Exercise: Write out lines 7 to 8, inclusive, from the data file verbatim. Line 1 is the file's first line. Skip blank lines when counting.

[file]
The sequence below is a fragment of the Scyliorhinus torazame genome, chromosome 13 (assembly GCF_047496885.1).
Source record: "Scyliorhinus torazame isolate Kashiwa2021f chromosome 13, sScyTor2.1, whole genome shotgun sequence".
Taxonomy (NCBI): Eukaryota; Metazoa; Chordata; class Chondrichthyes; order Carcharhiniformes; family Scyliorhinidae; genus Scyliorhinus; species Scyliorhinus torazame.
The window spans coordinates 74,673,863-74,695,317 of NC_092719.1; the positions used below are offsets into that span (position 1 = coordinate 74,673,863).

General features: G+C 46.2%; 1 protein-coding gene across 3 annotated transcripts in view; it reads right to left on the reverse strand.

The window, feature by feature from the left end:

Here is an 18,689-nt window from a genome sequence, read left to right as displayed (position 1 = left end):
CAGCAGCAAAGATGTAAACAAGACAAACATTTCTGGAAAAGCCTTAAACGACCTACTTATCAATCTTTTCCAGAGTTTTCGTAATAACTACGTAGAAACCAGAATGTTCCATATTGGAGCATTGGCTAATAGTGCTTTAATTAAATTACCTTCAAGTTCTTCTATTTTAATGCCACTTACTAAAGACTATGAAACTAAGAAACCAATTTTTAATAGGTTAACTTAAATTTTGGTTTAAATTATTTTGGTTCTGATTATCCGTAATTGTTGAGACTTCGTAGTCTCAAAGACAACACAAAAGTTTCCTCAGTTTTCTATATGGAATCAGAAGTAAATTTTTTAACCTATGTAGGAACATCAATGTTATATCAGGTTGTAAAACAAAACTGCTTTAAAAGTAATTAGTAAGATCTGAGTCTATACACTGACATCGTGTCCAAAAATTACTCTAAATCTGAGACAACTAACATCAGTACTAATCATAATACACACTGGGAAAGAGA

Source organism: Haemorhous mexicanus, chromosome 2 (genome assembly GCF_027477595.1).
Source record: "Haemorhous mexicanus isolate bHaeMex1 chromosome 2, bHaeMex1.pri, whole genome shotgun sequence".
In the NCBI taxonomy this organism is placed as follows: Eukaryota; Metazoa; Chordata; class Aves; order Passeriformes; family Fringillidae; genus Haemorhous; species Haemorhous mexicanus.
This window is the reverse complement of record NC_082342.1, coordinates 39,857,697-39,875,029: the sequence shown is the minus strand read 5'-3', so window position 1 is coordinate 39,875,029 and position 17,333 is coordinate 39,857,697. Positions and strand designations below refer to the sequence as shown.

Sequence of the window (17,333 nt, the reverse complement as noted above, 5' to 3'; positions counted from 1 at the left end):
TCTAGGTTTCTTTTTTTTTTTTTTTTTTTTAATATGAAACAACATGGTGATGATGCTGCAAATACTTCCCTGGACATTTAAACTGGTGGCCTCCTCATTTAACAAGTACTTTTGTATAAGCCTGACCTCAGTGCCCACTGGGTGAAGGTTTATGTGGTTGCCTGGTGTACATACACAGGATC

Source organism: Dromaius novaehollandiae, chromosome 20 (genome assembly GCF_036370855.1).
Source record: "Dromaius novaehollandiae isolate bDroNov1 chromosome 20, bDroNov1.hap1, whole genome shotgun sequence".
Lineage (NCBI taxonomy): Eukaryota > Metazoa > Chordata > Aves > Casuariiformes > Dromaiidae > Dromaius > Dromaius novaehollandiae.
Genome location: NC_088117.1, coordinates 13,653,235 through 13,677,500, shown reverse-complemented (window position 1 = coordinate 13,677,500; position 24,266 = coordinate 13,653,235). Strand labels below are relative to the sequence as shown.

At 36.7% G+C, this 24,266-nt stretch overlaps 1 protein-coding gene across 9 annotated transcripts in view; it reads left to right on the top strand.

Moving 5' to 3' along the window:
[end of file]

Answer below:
Here is an 18,689-nt window from a genome sequence, read left to right as displayed (position 1 = left end):
CAGCAGCAAAGATGTAAACAAGACAAACATTTCTGGAAAAGCCTTAAACGACCTACTTATCAATCTTTTCCAGAGTTTTCGTAATAACTACGTAGAAACCAGAATGTTCCATATTGGAGCATTGGCTAATAGTGCTTTAATTAAATTACCTTCAAGTTCTTCTATTTTAATGCCACTTACTAAAGACTATGAAACTAAGAAACCAATTTTTAATAGGTTAACTTAAATTTTGGTTTAAATTATTTTGGTTCTGATTATCCGTAATTGTTGAGACTTCGTAGTCTCAAAGACAACACAAAAGTTTCCTCAGTTTTCTATATGGAATCAGAAGTAAATTTTTTAACCTATGTAGGAACATCAATGTTATATCAGGTTGTAAAACAAAACTGCTTTAAAAGTAATTAGTAAGATCTGAGTCTATACACTGACATCGTGTCCAAAAATTACTCTAAATCTGAGACAACTAACATCAGTACTAATCATAATACACACTGGGAAAGAGA